+        definitions are equivalent:
       </para>
 
+<programlisting>
+CHAR(10) BINARY
+CHAR(10) CHARACTER SET latin1 COLLATE latin1_bin
+</programlisting>
+
       <para>
-        The effect of <literal>BINARY</literal> in both contexts differs
-        from its effect prior to MySQL 4.1. Formerly,
-        <literal>BINARY</literal> resulted in binary string comparisons
-        or binary string column definitions. A binary string is a string
-        of bytes that has no character set or collation, which differs
-        from a non-binary character string that has a binary collation.
-        For both types of strings, comparisons are based on the numeric
+        The effect of <literal>BINARY</literal> as a column attribute
+        differs from its effect prior to MySQL 4.1. Formerly,
+        <literal>BINARY</literal> resulted in a column that was treated
+        as a binary string. A binary string is a string of bytes that
+        has no character set or collation, which differs from a
+        non-binary character string that has a binary collation. For
+        both types of strings, comparisons are based on the numeric
         values of the string unit, but for non-binary strings the unit
         is the character and some character sets allow multi-byte
         characters. <xref linkend="binary-varbinary"/>.
       </para>
 
+      <para>
+        The use of <literal>CHARACTER SET binary</literal> in the
+        definition of a <literal>CHAR</literal>,
+        <literal>VARCHAR</literal>, or <literal>TEXT</literal> column
+        causes the column to be treated as a binary data type. For
+        example, the following pairs of definitions are equivalent:
+      </para>
+
+<programlisting>
+CHAR(10) CHARACTER SET binary
+BINARY(10)
+
+VARCHAR(10) CHARACTER SET binary
+VARBINARY(10)
+
+TEXT CHARACTER SET binary
+BLOB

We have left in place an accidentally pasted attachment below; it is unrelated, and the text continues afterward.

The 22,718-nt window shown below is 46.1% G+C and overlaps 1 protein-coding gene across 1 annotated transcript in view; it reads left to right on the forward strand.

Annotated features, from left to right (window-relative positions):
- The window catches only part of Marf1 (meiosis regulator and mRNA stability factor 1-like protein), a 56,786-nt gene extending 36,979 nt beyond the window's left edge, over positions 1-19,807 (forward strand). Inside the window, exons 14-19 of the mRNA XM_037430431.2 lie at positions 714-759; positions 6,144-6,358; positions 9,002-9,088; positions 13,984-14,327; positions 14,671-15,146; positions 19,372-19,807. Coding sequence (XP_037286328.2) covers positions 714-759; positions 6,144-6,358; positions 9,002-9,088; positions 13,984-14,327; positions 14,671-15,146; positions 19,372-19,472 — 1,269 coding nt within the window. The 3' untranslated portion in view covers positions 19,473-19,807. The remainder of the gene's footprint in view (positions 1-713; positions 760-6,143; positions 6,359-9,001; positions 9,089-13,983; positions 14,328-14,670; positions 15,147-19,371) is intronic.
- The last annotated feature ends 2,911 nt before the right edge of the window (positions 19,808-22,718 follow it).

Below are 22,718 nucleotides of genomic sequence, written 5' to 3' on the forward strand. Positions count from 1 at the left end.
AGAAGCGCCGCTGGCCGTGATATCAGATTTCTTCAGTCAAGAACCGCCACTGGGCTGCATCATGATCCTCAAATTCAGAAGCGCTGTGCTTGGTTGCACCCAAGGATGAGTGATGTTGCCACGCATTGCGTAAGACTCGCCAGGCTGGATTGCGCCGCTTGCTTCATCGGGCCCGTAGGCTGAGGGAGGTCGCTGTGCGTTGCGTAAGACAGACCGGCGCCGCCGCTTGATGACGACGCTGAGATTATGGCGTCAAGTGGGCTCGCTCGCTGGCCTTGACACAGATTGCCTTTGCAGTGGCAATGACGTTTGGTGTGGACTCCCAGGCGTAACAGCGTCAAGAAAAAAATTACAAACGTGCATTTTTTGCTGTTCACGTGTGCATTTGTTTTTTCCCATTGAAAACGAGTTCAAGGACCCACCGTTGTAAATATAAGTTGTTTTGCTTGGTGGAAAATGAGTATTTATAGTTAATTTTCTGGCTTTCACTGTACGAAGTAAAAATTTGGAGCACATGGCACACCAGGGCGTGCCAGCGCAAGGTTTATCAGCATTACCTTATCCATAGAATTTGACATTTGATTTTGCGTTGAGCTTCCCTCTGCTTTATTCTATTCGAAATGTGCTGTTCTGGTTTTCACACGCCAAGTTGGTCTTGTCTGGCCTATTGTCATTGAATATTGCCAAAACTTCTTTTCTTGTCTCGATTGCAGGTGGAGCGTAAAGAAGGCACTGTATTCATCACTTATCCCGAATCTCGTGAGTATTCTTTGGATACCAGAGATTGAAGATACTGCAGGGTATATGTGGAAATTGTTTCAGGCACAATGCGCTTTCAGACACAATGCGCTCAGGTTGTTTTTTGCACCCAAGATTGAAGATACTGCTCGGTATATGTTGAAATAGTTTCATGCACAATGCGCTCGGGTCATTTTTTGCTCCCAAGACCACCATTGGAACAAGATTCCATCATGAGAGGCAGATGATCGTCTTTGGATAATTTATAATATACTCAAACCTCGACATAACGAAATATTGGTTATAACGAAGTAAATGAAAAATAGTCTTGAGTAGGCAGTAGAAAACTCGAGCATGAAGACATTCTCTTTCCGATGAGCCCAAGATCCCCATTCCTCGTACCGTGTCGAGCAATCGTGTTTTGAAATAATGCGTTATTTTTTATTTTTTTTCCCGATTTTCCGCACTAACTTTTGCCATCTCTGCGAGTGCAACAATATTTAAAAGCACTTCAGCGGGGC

+</programlisting>
+
     </section>
 
     <section id="charset-collate-tricky">

Modified: trunk/refman-5.0/charset.xml
===================================================================
--- trunk/refman-5.0/charset.xml	2006-01-24 16:25:09 UTC (rev 1019)
+++ trunk/refman-5.0/charset.xml	2006-01-24 16:25:43 UTC (rev 1020)
@@ -1439,46 +1439,79 @@
       <title>&title-charset-binary-op;</title>
 
       <para>
-        The <literal>BINARY</literal> operator is a shorthand for a
-        <literal>COLLATE</literal> clause. <literal>BINARY
-        '<replaceable>x</replaceable>'</literal> is equivalent to
-        <literal>'<replaceable>x</replaceable>' COLLATE
-        <replaceable>y</replaceable></literal>, where
-        <replaceable>y</replaceable> is the name of the binary collation
-        for the character set of '<replaceable>x</replaceable>'. Every
-        character set has a binary collation. For example, the binary
-        collation for the <literal>latin1</literal> character set is
-        <literal>latin1_bin</literal>, so if the column
-        <literal>a</literal> is of character set
-        <literal>latin1</literal>, the following two statements have the
-        same effect:
+        The <literal>BINARY</literal> operator casts the string
+        following it to a binary string. This is an easy way to force a
+        comparison to be done byte by byte rather than character by
+        character. <literal>BINARY</literal> also causes trailing spaces
+        to be significant.
       </para>
 
 <programlisting>
-SELECT * FROM t1 ORDER BY BINARY a;
-SELECT * FROM t1 ORDER BY a COLLATE latin1_bin;
+mysql&gt; <userinput>SELECT 'a' = 'A';</userinput>
+        -&gt; 1
+mysql&gt; <userinput>SELECT BINARY 'a' = 'A';</userinput>
+        -&gt; 0
+mysql&gt; <userinput>SELECT 'a' = 'a ';</userinput>
+        -&gt; 1
+mysql&gt; <userinput>SELECT BINARY 'a' = 'a ';</userinput>
+        -&gt; 0
 </programlisting>
 
       <para>